After this, my moods can really go anywhere. Thankfully, tonight, I saw that the whole thing was a game and, thankfully, didn’t spin out of control. Other times however, I fling into the foulest of moods. I inwardly curse all the others on the table around me. I scheme, creating plans for global domination and scheme on how I can prove them all wrong by starting a multi-billion pound business empire that stretches from the tundras of Canada to the deserts of Australia.

Then the game finishes, everyone goes off and makes a cup of tea, and I feel griped up inside for about two minutes and then find a box of chocolates that no-one’s attending, or something similar. My mood lifts and I become far friendlier to be around.

That is the horribly divisive game of Monopoly then. Inevitably, all board games end up with someone losing, but Monopoly is famous for being the creator of foul moods. I think it’s because when your fate is sealed, your fate really is sealed. When things begin to go downhill for you and you have to start mortgaging properties, there’s no action you can take, no move you can have that can turn it round. You’re just locked into the dismal, dismal reality of losing.b

Or maybe I just am bad at Monopoly. I think the answer is probably that.

Happy New Year!

Resuming Transmission


I’ve wanted to blog since I was fourteen. To begin with, I started a blog called a Labour Schoolboy writes. I wanted to be a journalist, and write about politics, and thought that’d be cool. But that petered out. I got a bit older, wanted to do some different stuff, started another political blog, wrote some more about politics. And that petered out. Then I started, while at sixth form college, the Fable of Bede. That was fun for a while, but petered out. Then I tried to start a fourth blog about marketing to prepare me for the big world of work. And that petered out.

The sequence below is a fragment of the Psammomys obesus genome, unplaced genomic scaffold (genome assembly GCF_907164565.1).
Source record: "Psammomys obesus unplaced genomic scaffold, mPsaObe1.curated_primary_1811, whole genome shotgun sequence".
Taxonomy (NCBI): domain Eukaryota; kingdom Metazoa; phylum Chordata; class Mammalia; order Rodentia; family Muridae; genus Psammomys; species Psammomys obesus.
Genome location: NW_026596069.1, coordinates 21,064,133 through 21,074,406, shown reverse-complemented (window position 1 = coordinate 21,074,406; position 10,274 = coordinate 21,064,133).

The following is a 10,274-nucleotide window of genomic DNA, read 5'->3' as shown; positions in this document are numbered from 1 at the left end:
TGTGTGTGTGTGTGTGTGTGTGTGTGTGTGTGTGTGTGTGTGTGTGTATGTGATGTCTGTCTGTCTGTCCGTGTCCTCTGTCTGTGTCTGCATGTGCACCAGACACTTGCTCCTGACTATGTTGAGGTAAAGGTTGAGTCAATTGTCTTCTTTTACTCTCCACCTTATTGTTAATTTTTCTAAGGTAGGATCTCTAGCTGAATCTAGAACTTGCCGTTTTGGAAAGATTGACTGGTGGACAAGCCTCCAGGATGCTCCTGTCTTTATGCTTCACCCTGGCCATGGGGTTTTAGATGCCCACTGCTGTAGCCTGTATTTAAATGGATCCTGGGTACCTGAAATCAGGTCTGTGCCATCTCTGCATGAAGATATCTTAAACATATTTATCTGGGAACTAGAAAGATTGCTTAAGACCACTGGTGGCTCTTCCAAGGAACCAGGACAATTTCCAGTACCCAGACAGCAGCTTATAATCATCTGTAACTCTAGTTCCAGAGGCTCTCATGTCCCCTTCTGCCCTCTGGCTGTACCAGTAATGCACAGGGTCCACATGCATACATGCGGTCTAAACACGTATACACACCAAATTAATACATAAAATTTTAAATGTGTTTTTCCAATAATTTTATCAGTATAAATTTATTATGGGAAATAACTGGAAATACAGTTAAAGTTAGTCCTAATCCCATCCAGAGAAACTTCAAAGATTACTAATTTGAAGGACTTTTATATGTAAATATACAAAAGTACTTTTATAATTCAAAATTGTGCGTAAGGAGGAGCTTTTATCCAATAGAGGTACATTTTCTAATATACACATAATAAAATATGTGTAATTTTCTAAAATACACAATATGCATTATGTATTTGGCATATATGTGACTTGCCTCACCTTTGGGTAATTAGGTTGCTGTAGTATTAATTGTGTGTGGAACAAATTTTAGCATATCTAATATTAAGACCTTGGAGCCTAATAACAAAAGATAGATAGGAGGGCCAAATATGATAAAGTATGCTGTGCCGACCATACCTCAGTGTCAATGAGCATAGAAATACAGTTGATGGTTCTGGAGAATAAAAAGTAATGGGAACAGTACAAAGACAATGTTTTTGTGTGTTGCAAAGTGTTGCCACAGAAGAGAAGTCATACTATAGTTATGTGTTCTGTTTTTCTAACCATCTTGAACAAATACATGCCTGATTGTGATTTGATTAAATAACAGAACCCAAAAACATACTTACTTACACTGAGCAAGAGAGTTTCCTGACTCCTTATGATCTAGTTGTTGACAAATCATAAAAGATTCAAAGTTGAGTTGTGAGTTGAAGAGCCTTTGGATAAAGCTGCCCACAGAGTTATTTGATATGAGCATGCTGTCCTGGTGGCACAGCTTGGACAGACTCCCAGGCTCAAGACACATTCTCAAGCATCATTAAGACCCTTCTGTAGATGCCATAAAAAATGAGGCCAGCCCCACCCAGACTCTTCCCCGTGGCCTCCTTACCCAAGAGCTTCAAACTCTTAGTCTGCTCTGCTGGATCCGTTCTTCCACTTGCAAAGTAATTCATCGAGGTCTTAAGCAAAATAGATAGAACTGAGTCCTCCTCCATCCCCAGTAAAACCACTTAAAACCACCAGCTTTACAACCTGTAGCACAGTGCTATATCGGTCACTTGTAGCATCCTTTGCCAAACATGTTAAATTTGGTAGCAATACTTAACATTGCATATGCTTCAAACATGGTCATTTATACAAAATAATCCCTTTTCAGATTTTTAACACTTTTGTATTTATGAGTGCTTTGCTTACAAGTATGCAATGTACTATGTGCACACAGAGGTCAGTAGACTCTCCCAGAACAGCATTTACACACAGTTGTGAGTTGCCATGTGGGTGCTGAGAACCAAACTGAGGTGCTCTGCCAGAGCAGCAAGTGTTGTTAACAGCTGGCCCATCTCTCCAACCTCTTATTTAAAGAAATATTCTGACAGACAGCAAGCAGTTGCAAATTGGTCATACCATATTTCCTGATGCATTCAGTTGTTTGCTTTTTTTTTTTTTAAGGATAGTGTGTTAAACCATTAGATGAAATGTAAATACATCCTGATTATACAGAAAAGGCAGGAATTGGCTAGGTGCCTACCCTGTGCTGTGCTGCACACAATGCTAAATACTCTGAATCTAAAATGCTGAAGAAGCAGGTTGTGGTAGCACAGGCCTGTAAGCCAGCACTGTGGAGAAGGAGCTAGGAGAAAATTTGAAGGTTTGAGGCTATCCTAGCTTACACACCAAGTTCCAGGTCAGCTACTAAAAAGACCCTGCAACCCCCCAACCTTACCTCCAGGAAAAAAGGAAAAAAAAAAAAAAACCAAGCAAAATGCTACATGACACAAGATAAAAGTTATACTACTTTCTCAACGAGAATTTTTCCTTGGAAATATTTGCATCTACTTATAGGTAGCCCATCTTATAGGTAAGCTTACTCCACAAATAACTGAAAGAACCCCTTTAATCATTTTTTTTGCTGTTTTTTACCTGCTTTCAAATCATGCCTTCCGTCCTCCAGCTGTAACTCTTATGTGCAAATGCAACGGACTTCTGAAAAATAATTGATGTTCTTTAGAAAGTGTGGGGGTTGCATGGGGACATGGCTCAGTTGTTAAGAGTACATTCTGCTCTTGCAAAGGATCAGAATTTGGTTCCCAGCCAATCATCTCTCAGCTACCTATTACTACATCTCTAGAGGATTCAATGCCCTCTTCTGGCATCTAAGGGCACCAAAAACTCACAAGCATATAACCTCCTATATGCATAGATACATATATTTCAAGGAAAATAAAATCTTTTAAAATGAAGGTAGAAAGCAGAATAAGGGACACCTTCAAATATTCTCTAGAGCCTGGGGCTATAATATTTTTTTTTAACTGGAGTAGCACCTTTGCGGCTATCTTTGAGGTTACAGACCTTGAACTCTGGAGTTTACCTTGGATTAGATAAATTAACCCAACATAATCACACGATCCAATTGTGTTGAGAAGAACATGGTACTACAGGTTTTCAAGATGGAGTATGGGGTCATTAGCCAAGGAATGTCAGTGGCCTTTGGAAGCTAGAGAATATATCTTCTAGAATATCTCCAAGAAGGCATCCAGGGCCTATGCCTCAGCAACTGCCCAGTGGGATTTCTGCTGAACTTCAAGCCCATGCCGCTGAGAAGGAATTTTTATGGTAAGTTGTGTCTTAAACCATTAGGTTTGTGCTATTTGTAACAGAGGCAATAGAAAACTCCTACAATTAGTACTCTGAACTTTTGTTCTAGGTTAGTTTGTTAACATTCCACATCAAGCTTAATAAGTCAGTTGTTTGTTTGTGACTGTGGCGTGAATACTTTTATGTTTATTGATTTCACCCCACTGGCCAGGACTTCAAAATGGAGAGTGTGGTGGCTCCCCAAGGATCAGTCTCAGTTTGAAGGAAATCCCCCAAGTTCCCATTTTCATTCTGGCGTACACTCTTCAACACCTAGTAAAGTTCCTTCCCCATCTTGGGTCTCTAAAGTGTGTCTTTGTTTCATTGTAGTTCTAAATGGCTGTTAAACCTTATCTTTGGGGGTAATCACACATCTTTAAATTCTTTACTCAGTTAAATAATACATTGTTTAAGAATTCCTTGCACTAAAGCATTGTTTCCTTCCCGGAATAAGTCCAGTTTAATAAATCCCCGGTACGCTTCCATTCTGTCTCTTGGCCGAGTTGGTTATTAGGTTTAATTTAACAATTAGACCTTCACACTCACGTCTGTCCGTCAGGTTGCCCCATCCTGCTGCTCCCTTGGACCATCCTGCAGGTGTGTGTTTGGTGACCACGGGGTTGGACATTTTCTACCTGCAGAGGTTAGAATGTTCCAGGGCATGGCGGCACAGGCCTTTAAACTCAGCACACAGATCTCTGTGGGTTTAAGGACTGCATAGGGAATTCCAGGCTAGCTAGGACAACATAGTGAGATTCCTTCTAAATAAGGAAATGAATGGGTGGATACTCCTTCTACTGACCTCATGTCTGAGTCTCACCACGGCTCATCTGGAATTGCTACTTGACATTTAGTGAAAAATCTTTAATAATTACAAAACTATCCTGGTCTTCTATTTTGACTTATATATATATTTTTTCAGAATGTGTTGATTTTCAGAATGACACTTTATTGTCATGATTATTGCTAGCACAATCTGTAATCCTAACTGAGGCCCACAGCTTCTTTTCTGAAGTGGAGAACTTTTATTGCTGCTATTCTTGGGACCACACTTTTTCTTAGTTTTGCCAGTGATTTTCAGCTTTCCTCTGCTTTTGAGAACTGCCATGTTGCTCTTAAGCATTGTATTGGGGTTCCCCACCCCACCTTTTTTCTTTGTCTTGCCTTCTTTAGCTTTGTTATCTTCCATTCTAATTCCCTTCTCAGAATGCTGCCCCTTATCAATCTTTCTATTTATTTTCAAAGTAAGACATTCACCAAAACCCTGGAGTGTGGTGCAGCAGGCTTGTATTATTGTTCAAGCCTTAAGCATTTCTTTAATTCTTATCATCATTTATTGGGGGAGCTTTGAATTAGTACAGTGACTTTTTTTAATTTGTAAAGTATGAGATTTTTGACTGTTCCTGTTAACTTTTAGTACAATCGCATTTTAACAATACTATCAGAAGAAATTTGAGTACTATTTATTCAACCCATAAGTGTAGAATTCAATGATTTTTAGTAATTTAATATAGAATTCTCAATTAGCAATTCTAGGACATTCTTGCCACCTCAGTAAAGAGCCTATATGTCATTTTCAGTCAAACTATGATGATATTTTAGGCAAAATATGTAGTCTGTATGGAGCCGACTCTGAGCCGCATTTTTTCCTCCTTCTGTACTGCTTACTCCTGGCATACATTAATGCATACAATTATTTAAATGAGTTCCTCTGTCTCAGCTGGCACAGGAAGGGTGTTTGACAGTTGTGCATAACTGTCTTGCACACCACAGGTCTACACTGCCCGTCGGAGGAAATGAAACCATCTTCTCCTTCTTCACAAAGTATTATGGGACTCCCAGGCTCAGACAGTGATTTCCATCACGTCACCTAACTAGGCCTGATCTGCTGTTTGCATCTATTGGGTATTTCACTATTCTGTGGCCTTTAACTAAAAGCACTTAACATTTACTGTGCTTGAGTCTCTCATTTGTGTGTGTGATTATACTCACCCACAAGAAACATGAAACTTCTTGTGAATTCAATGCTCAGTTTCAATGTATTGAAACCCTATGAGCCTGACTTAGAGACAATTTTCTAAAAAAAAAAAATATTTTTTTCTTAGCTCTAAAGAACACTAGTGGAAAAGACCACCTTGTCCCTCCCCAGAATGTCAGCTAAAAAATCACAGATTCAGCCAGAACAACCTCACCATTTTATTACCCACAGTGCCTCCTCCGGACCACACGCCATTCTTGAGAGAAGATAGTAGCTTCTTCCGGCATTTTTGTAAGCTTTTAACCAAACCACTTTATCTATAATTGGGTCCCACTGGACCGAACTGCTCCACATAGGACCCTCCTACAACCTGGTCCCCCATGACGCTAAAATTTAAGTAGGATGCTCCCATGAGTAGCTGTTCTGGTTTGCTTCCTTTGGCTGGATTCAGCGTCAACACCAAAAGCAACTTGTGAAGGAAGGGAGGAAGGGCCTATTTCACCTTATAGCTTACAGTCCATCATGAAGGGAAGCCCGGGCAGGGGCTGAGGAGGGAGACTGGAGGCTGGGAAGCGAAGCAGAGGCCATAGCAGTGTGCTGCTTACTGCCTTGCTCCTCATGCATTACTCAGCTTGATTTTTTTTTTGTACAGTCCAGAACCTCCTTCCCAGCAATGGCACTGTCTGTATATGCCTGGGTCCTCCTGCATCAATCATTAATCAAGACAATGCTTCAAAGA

I guess they all fizzled out as I had no big picture on what they could be like. Building a blog can be hard, lonely writing which can feel more like you’re shouting across the ocean expecting some kind of reply than something that is actually meaningful. Often I start out filled with great ideas for blog posts, only to find that two months later I feel I’m chained to writing something that no-one is reading. And that’s just a little bit dismal.

When I started the Fable of Bede though, it felt like a genuinely creative event in my life. Looking back over the posts which I wrote at the age of 18, they have a sense of creative direction which I’ve not had before or since. I’ve spent a longer period of time hoping to be a writer, perhaps since the age of 4 or 5, than I have wanting to be a blogger. I’ve tried writing novels, plays, poems, short stories- I tried to write the sixth Harry Potter book at the age of seven as I couldn’t wait for JK to write it herself and thought she needed some help from an experienced young writer such as myself- yet what was probably my best writing experience ever was the first few months of writing the Fable of Bede.